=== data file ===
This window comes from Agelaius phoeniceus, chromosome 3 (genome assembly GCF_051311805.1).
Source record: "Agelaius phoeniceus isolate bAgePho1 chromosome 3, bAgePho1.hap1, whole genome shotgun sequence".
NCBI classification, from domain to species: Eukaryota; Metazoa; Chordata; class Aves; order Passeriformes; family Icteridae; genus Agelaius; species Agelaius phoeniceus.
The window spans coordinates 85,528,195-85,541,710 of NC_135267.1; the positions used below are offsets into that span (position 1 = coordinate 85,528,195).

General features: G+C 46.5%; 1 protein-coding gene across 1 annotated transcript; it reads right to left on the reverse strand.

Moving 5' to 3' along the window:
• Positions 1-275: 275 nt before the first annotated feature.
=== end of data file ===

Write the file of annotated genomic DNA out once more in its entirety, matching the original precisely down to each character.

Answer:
This window comes from Agelaius phoeniceus, chromosome 3 (genome assembly GCF_051311805.1).
Source record: "Agelaius phoeniceus isolate bAgePho1 chromosome 3, bAgePho1.hap1, whole genome shotgun sequence".
NCBI classification, from domain to species: Eukaryota; Metazoa; Chordata; class Aves; order Passeriformes; family Icteridae; genus Agelaius; species Agelaius phoeniceus.
The window spans coordinates 85,528,195-85,541,710 of NC_135267.1; the positions used below are offsets into that span (position 1 = coordinate 85,528,195).

General features: G+C 46.5%; 1 protein-coding gene across 1 annotated transcript; it reads right to left on the reverse strand.

Moving 5' to 3' along the window:
• Positions 1-275: 275 nt before the first annotated feature.